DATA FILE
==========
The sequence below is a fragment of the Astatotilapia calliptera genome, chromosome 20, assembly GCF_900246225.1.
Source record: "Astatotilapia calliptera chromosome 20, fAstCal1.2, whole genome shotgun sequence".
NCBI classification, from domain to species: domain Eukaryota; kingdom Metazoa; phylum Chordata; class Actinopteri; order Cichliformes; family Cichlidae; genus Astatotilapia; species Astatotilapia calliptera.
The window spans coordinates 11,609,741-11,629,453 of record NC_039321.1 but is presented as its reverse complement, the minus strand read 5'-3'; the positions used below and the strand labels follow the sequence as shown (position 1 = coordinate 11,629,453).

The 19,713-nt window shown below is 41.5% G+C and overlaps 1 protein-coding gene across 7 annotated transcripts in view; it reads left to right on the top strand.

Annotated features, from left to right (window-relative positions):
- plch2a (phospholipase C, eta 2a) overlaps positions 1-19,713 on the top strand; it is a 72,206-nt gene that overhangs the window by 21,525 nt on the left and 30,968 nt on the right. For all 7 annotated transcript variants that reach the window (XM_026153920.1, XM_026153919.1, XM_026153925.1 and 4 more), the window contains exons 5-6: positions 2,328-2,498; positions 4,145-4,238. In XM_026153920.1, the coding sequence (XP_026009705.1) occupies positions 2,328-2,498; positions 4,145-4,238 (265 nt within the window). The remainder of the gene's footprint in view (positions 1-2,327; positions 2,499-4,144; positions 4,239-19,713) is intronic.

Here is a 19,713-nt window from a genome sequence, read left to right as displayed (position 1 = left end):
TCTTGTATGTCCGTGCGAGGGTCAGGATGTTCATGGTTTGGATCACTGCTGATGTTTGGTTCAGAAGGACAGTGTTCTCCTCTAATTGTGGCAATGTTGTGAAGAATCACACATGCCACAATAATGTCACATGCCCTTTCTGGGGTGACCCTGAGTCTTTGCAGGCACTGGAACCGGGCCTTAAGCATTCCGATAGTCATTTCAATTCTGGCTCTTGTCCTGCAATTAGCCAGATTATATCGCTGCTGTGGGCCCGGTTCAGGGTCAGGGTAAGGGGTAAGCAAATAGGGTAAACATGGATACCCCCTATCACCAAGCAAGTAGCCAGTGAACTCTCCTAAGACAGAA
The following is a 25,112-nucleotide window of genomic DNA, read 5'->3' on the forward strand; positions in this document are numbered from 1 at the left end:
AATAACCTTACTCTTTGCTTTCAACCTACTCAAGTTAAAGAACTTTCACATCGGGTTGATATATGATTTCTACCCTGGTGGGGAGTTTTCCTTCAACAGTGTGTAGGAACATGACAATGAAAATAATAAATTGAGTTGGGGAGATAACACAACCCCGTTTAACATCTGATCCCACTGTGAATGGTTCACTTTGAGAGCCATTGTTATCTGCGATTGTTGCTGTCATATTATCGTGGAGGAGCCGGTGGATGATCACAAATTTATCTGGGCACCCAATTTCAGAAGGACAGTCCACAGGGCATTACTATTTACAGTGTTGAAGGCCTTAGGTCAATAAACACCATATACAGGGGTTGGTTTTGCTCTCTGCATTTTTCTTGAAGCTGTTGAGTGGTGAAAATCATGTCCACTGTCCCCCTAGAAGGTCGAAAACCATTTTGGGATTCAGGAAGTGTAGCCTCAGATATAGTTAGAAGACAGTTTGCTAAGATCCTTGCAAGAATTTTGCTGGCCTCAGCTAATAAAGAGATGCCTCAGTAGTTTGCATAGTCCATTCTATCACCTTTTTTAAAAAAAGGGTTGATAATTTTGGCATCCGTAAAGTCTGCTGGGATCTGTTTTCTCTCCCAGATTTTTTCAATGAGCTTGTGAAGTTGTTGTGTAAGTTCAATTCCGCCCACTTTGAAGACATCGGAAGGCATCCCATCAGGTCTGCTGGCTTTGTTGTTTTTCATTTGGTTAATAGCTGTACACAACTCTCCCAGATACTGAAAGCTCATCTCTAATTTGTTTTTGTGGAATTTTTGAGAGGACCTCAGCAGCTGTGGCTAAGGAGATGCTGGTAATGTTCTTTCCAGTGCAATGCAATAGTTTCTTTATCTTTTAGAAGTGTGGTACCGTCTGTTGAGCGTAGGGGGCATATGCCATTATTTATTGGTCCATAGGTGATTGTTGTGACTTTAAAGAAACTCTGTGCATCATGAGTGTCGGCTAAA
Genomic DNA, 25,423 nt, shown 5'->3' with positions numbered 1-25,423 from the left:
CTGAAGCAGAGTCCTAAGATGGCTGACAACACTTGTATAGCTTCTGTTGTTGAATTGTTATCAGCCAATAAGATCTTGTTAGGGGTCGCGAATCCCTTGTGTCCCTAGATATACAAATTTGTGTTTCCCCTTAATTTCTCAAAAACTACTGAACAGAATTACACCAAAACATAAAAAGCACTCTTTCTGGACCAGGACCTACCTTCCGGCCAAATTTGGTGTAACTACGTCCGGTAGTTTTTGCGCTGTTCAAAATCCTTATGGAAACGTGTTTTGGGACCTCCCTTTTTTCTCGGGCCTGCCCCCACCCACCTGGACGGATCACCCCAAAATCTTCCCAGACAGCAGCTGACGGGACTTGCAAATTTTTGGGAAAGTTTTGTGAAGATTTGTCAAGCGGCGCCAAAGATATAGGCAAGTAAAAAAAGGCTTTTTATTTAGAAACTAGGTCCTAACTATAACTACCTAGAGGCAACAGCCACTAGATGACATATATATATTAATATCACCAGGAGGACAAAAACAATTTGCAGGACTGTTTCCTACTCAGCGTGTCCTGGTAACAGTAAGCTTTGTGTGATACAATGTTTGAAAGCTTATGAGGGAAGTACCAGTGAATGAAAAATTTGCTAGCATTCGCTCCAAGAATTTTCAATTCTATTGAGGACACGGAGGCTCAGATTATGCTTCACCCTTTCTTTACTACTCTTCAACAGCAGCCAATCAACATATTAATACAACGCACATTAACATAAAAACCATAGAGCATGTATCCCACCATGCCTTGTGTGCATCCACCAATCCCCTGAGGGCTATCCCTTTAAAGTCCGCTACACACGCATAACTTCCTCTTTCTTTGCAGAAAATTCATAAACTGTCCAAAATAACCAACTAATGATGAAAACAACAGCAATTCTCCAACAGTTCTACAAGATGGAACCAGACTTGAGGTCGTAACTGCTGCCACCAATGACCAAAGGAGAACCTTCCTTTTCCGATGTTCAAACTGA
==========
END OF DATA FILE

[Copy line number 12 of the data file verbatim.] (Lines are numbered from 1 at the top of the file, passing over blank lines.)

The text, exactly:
Genomic DNA, 25,423 nt, shown 5'->3' with positions numbered 1-25,423 from the left: